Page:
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Lamade Family Gift Allows Little League to Make Improvements to Howard J. Lamade Stadium
Thanks to a gift from the family of the stadium’s namesake, the covered section of seating will now extend to the ends of the stadium, adding 14,700 square feet of cover for a majority of the bench seating down both sidelines. Also, the number of individual seats with backs will be expanded from 584 to 1,530.
Although it is estimated that about 45,000 fans could fit into Lamade Stadium, including those on the terraced hills beyond the outfield fence, the total number of seats available is not known, since admission is free and most seating during the Little League Baseball World Series is first-come, first-served. The improvements will add 946 individual seats with backs (matching the existing seats in the section behind home plate), while resulting in an overall reduction of a few hundred bench seats. The number of seats for the families traveling with the teams will not be reduced.
Howard J. Lamade is the only person to have served on both the first corporate board of directors of Little League Baseball, and the first board of trustees of the Little League Foundation. The first board of the newly incorporated Little League met at the New York Athletic Club on Jan. 6, 1950. The foundation was formed in 1956.
“Howard J. Lamade was instrumental in Little League being where it is today, both in terms of its location here in North Central Pennsylvania, and as the world’s largest and most respected youth sports program,” said Stephen D. Keener, president and chief executive officer of the Little League International Board of Directors. “Mr. Lamade’s family asked how they could help with any improvements, so these enhancements would not have been possible without their generosity. The Little League International Board of Directors is delighted that his family has come forward with this thoughtful and appreciated gift, and we look forward to having the family with us for rededication ceremony during the 2006 Little League Baseball World Series.”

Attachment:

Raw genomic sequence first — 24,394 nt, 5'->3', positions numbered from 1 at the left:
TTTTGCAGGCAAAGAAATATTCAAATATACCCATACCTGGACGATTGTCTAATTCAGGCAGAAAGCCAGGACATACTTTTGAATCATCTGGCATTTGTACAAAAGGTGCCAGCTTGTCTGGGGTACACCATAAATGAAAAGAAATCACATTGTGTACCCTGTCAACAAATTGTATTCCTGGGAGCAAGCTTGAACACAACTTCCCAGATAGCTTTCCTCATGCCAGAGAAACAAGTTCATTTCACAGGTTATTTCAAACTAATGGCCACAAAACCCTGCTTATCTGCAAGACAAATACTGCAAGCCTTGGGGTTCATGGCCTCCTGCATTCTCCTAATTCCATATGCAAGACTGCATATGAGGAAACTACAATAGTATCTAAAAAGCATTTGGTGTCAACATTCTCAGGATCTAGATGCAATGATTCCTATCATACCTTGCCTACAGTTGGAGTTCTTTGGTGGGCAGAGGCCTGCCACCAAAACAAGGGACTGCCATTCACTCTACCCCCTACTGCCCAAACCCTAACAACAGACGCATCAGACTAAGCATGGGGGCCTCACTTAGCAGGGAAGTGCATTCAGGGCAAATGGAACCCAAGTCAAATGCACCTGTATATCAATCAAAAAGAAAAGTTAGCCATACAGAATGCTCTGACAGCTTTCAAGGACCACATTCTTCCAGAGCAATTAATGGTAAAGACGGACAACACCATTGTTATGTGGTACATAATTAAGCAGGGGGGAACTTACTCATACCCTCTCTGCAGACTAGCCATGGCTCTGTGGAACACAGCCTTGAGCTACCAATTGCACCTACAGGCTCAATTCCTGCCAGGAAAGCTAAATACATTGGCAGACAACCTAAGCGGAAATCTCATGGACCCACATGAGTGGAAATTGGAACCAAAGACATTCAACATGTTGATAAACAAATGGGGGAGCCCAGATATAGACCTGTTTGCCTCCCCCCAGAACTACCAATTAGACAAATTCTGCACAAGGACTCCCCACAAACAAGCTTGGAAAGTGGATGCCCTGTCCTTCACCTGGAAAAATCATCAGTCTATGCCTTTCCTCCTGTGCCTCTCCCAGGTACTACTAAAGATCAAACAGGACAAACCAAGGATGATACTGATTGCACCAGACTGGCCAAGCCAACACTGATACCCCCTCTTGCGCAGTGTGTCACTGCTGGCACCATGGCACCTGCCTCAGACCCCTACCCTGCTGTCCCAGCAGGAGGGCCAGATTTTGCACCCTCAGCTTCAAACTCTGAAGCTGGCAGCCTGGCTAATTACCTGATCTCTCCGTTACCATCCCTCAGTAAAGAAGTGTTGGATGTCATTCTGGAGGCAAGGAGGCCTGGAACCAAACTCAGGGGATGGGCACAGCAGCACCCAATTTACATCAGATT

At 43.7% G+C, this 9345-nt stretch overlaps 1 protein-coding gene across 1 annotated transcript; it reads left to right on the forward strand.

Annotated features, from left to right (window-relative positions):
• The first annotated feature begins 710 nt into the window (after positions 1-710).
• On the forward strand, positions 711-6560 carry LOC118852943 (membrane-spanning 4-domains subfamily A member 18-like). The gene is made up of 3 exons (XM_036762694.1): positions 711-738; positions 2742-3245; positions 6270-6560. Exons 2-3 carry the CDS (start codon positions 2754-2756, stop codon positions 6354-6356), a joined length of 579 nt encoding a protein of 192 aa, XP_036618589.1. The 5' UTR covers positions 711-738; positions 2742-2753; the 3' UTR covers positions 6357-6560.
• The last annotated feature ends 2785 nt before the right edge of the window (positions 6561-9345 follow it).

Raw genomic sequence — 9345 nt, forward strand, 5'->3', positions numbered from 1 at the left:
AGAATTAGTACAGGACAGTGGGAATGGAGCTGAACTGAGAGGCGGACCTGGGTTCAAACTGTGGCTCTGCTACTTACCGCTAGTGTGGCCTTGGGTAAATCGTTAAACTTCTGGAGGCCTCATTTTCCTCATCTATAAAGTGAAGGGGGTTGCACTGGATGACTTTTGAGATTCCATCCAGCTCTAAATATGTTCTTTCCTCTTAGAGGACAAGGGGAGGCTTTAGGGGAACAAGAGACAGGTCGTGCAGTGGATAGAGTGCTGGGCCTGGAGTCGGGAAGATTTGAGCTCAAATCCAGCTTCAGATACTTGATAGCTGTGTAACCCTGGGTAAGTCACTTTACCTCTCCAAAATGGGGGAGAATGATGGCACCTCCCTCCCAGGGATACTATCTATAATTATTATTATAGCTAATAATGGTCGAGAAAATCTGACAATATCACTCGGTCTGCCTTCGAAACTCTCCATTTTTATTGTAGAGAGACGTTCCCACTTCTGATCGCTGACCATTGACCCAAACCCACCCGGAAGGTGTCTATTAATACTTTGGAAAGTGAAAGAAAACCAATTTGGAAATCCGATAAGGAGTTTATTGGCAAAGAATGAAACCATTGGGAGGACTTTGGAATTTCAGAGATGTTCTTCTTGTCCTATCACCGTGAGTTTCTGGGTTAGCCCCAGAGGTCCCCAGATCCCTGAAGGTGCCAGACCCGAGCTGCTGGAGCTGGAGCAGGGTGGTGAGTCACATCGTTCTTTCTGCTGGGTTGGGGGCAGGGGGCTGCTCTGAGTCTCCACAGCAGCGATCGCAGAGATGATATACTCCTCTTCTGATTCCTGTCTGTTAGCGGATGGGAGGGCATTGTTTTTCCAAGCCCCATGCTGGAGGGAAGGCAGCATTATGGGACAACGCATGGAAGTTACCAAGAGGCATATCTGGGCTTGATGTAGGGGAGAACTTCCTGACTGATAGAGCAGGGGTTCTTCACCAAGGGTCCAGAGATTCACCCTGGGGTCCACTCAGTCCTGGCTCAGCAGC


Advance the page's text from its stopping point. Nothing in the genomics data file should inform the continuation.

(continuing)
Mr. Lamade passed away in 1958 at the age of 67. In 1959, the Lamade family donated funds to the Williamsport Foundation, used for the purchase and donation of the property in the Borough of South Williamsport, where Little League’s headquarters has been ever since.
“Going all the way back to the 19th century, the Lamade family has been one of the most prominent and philanthropic in the history of the greater Williamsport/Lycoming County area,” Mr. Keener said. “Our community, and Little League, is fortunate to have had such a long association with such a wonderful family.”
Howard J. Lamade was the son of Clara Ann Rhen and Dietrick Lamade, who bought the Grit newspaper in 1884 and turned it into one of the best-known publications in the U.S. Published and printed in Williamsport, the Grit grew from a local circulation of 4,000 to more than 1 million nationally, and had one of the highest circulations of any U.S. newspaper for several decades.
Howard J. Lamade earned a bachelor’s degree in journalism in 1913 from the University of Missouri, then joined Grit as a clerk. In 1917, he was named business manager, and in 1919 he was named secretary. He joined Grit Publishing Company’s board of directors in 1941, and was elected vice president and secretary in 1943. When he passed away, the weekly Grit had a circulation of 1.16 million.
The field built in 1959 for the World Series in South Williamsport was originally called Howard J. Lamade Memorial Field. It was renamed Howard J. Lamade Stadium when the old wood and steel stands were razed and a concrete stadium constructed in 1968. Extra seating was added in 1972, and the first night game at the stadium was played on Aug. 24, 1992.
Office space was added below the seating areas of Lamade Stadium in 2001. Also in 2001, the stadium was made compliant with the standards of the Americans with Disabilities Act.
Tickets and parking for the annual Little League Baseball World Series are free. Fans may enter a lottery conducted from Jan. 1 to the end of February, for tickets to the championship game that year. Seating in most sections of Lamade Stadium for other World Series games is first-come, first-served. Seating on the terraced hills beyond the outfield fence is always available for any game, including the world championship.
Construction at Lamade Stadium began last week and is expected to conclude in June. The contractor is J.B. Gibbons Construction, Inc., of Williamsport.